| Figure 8. Formation of a covalent bond between two Hydrogen atoims. Image from Purves et al., Life: The Science of Biology, 4th Edition, by Sinauer Associates (www.sinauer.com) and WH Freeman (www.whfreeman.com), used with permission. |
Carbon (C) is in Group IVa, meaning it has four electrons in its outer shell. Thus to become a "happy atom", Carbon can either gain or lose four electrons. By sharing the electrons with other atoms, Carbon can become a happy atom,. alternately filling and emptying its outer shell, as with the four hydrogens shown in Figure 9.
| Figure 9. Formation of covalent bonds in methane. Carbon needs to share four electrons, in effect it has four slots. Each hydrogen provides an electron to each of these slots. At the same time each hydrogen needs to fill one slot, which is done by sharing an electron with the carbon. Image from Purves et al., Life: The Science of Biology, 4th Edition, by Sinauer Associates (www.sinauer.com) and WH Freeman (www.whfreeman.com), used with permission. |
The molecule methane (chemical formula CH4) has four covalent bonds, one between Carbon and each of the four Hydrogens. Carbon contributes an electron, and Hydrogen contributes an electron. The sharing of a single electron pair is termed a single bond. When two pairs of electrons are shared, a double bond results, as in carbon dioxide. Triple bonds are known, wherein three pairs (six electrons total) are shared as in acetylene gas or nitrogen gas. The types of covalent bonds are shown in Figure 10.
| Figure 10. Ways of representing covalent bonds. Image from Purves et al., Life: The Science of Biology, 4th Edition, by Sinauer Associates (www.sinauer.com) and WH Freeman (www.whfreeman.com), used with permission. |
Sometimes electrons tend to spend more time with one atom in the bond than with the other. In such cases a polar covalent bond develops. Water (H2O) is an example. Since the electrons spend so much time with the oxygen (oxygen having a greater electronegativity, or electron affinity) that end of the molecule acquires a slightly negative charge. Conversely, the loss of the electrons from the hydrogen end leaves a slightly positive charge. The water molecule is thus polar, having positive and negative sides.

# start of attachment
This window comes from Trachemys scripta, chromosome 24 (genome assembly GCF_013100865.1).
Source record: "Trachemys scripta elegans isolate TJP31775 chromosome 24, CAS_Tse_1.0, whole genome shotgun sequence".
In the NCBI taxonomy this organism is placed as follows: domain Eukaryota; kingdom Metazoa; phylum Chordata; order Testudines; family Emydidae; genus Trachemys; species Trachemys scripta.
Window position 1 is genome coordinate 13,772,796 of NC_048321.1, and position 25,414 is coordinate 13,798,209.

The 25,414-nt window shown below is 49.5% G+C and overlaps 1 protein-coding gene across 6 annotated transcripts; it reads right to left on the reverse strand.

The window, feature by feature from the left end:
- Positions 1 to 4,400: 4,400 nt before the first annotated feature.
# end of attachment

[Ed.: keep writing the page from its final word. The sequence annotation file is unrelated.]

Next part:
Hydrogen bonds, as shown in Figure 11, result from the weak electrical attraction between the positive end of one molecule and the negative end of another. Individually these bonds are very weak, although taken in a large enough quantity, the result is strong enough to hold molecules together or in a three-dimensional shape.
| Figure 11. TOP: Formation of a hydrogen bond between the hydrogen side of one water molecule and the oxygen side of another water molecule. BOTTOM: The presence of polar areas in the amino acids that makeup a protein allows for hydrogen bonds to form, giving the molecule a three-dimensional shape that is often vital to that protein's proper functioning. Images from Purves et al., Life: The Science of Biology, 4th Edition, by Sinauer Associates (www.sinauer.com) and WH Freeman (www.whfreeman.com), used with permission. |
Molecules are compounds in which the elements are in definite, fixed ratios, as seen in Figure 12. Those atoms are held together usually by one of the three types of chemical bonds discussed above. For example: water, glucose, ATP. Mixtures are compounds with variable formulas/ratios of their components. For example: soil. Molecular formulas are an expression in the simplest whole-number terms of the composition of a substance. For example, the sugar glucose has 6 Carbons, 12 hydrogens, and 6 oxygens per repeating structural unit. The formula is written C6H12O6.
| Figure 12. Determination of molecular weights by addition of the weights of the atoms that make up the molecule. Image from Purves et al., Life: The Science of Biology, 4th Edition, by Sinauer Associates (www.sinauer.com) and WH Freeman (www.whfreeman.com), used with permission. |
Chemical reactions occur in nature, and some also can be performed in a laboratory setting. One such reaction is diagrammed in Figure 13. Chemical equations are linear representations of how these reactions occur. Combination reactions occur when two separate reactants are bonded together, e.g. A + B -----> AB. Disassociation reactions occur when a compound is broken into two products, e.g. AB -----> A + B.
| Figure 13. Diagram of a chemical reaction: the combustion of propane with oxygen, resulting in carbon dioxide, water, and energy (as heat and light). This chemical reaction takes place in a camping stove as well as in certain welding torches. Image from Purves et al., Life: The Science of Biology, 4th Edition, by Sinauer Associates (www.sinauer.com) and WH Freeman (www.whfreeman.com), used with permission. |
Biological systems, while unique to each species, are based on the chemical bonding properties of carbon. Major organic chemicals (those associated with or formed by the actions of living things) usually include some ratios of the following elements: C, H, N, O, P, S.